Alan Abrams

Why I don’t go to the Kotel anymore (even though I live only about 2 miles away)

It’s not because I’m afraid. And it’s not because I don’t think Jews like me have just as much of a right to go to the Kotel (Western Wall) as the people of any other faith group have to go to their holy sites.

Maybe if I’d made Aliyah in my mid-20s like the South African immigrant who was murdered there Sunday morning by a Palestinian terrorist, I would have made the Kotel a major center of my relationship with the Land of Israel. I guess it was once, many years ago when I was still a student. And I would go there again if doing so was part of honoring family or a friend. I certainly respect how important it is to some people to pray there.

But I’d have trouble doing it, praying there. It’s not because it’s not a holy place. It is holy, deeply holy. But in my seven years of being blessed to live here in Israel, it’s become clearer and clearer to me how the Kotel, and the adjacent Muslim holy sites, can bring out the worst, the most violent, in people. 

That violence doesn’t always come in the form of murder like it did today as I write this. I have some friends, male friends, who I know are, overall, men of peace. But I’ve had to endure seeing images of them with rage in their eyes, pushing with all their might against other Jews who have different ideas about what’s proper and improper in worshipping at the Kotel. It breaks my heart. 

I know these men are proud of what they were doing, that they think of themselves as having defended the rights of their women friends to worship at the Kotel, in particular to read from Torah scrolls there on Rosh Chodesh. They think of themselves as having defended their women friends against the שנאת חינם/sinat hinam — baseless hatred — of the ultra-Orthodox men who, with the help of the Israeli government, dominate the realm of Jewish worship at the Kotel. 

And I understand my friends. As a strong advocate for the rights of women in Judaism, I agree with my friends about the right of women to read Torah there. And a part of me wants to be out there too defending  them. But not the whole of me. At least not the me I am now. The me that just doesn’t want to have anything to do with a spirituality that puts violence into my worship of the greatest source of peace and wholeness, the Blessed Holy One.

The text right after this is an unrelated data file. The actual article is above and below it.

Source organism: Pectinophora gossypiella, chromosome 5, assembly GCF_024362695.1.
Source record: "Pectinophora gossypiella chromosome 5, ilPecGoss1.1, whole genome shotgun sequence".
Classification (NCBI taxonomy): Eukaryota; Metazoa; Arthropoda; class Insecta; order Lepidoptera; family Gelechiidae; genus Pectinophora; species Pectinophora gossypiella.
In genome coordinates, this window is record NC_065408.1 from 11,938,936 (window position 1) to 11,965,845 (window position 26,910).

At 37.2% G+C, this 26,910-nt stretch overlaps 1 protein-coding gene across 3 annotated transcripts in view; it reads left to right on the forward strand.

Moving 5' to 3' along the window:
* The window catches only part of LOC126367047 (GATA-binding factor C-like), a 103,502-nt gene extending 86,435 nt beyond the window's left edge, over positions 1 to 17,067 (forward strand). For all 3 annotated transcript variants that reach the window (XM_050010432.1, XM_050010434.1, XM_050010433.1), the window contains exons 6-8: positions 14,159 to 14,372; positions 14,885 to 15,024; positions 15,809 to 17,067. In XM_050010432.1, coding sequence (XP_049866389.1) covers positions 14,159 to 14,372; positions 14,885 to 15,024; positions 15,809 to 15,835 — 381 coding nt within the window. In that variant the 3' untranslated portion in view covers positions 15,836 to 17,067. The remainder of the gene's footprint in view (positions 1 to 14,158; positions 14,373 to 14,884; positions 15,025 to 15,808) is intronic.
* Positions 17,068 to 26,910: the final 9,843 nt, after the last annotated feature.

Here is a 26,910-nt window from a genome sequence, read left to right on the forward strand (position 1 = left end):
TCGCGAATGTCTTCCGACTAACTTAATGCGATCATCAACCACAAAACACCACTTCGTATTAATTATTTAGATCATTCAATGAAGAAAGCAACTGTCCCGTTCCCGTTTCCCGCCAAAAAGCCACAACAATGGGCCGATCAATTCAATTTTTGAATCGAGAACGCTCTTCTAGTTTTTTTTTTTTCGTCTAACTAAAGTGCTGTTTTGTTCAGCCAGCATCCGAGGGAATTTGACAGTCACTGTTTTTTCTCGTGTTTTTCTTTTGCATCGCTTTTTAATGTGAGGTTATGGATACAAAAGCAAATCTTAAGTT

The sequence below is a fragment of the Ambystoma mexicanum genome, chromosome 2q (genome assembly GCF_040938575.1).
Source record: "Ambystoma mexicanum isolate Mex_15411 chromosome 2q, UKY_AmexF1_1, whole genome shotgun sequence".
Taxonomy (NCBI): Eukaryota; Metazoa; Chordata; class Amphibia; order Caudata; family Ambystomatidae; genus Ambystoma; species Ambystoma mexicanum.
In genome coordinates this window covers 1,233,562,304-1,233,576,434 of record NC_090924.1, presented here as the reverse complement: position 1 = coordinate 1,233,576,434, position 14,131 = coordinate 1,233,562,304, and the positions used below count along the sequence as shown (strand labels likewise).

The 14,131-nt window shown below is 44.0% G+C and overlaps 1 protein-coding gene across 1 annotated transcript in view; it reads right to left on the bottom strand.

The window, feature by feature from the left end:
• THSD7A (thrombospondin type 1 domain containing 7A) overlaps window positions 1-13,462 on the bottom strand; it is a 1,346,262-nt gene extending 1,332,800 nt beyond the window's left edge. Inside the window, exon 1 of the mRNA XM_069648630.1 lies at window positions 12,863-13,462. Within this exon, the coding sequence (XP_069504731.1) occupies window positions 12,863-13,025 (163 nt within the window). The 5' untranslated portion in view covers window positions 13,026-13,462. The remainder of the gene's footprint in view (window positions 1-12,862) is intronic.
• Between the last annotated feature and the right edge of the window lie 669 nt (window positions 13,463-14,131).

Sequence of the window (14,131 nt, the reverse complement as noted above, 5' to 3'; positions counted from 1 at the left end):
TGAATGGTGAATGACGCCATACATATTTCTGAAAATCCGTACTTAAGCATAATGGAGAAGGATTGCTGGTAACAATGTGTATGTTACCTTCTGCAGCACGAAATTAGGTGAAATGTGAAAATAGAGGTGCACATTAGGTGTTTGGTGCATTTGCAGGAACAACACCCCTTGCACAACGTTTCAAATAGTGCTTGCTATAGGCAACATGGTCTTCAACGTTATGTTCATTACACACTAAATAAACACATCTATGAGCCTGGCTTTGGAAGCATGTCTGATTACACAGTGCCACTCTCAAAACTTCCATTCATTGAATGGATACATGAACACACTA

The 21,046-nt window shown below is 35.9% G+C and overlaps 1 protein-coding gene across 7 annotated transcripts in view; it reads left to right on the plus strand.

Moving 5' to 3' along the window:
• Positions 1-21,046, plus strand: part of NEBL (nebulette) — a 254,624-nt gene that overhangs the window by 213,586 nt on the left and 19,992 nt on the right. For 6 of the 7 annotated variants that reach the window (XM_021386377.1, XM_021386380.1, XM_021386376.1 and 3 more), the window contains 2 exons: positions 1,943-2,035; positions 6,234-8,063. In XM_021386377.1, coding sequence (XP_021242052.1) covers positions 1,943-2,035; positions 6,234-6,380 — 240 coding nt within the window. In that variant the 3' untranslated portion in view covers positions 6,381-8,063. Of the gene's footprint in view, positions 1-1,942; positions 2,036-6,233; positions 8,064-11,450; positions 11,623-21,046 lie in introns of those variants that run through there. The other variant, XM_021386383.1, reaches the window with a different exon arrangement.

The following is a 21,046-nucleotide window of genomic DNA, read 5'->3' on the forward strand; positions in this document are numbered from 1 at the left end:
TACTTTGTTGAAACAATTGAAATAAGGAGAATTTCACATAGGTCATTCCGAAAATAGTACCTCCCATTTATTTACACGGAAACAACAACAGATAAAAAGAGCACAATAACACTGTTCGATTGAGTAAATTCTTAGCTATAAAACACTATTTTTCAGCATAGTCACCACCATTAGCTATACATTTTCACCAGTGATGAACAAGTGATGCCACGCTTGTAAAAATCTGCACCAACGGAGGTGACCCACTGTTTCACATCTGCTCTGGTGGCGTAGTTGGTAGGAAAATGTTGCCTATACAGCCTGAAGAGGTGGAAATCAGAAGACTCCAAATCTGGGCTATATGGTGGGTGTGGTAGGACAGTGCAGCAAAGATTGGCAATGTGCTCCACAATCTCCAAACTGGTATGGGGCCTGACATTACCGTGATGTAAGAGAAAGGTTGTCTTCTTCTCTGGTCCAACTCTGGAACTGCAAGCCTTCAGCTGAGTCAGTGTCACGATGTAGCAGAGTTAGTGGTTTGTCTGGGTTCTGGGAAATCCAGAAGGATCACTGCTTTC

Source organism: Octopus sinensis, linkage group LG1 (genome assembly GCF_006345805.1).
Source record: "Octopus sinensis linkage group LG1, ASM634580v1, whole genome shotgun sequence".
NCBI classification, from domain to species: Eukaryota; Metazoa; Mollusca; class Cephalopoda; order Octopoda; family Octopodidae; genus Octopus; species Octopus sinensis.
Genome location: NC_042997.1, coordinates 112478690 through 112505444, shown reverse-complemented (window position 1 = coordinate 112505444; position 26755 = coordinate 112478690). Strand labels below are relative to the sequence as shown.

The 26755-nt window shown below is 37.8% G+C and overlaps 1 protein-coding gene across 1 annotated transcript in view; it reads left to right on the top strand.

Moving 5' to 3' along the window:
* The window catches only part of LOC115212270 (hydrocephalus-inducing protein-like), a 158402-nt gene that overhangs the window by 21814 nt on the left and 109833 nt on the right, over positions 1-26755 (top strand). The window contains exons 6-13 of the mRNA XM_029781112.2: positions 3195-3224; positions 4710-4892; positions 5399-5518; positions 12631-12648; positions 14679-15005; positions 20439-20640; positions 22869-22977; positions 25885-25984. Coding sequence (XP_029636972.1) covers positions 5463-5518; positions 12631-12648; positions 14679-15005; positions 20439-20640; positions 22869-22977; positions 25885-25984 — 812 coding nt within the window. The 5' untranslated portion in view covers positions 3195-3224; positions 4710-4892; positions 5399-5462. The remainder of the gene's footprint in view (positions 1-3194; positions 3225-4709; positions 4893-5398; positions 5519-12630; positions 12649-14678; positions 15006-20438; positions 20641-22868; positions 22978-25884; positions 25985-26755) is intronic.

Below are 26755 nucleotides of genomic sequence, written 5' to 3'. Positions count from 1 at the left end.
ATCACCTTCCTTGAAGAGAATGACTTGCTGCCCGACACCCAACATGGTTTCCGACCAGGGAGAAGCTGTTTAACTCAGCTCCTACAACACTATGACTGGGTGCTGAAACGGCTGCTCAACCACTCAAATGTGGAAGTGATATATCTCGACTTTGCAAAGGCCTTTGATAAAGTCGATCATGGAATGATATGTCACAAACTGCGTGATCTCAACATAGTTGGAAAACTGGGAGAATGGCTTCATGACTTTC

Some Jews pushing and yelling at one another at a holy site — I don’t like it, but not even a little bit do I mean to compare it to the act of murder the Palestinian terrorist committed on this day. He desecrated not only the streets near the Kotel that became covered with blood of Eliyahu David Kay z’’l and he desecrated not only the Kotel itself, but also his own holy sites that sit above it, the Al-Aqsa Mosque and the Dome of the Rock.

I wish for a day when no one, here in Jerusalem or anywhere else, feels that committing violence is a legitimate way to worship the holy one. While I know and respect the hunger to seek the closeness of the Blessed One at holy sites, I pray that people will see that holiness can be found in so many other places. That there are so many other places to seek communion with fellow worshippers. And that the most important place to search for the holiness of the Blessed One is by looking within.

About the Author
Alan Abrams is a spiritual care educator who made Aliyah in 2014. He and his wife live in Jerusalem with their two "sabra" children. Alan is the founder of HavLi and the HaKen Institute, spiritual care education and research centers based in Jerusalem. A rabbi, Alan received a PhD in May 2019 from NYU for his dissertation on the theology of pastoral care. He was a business journalist in his first career.
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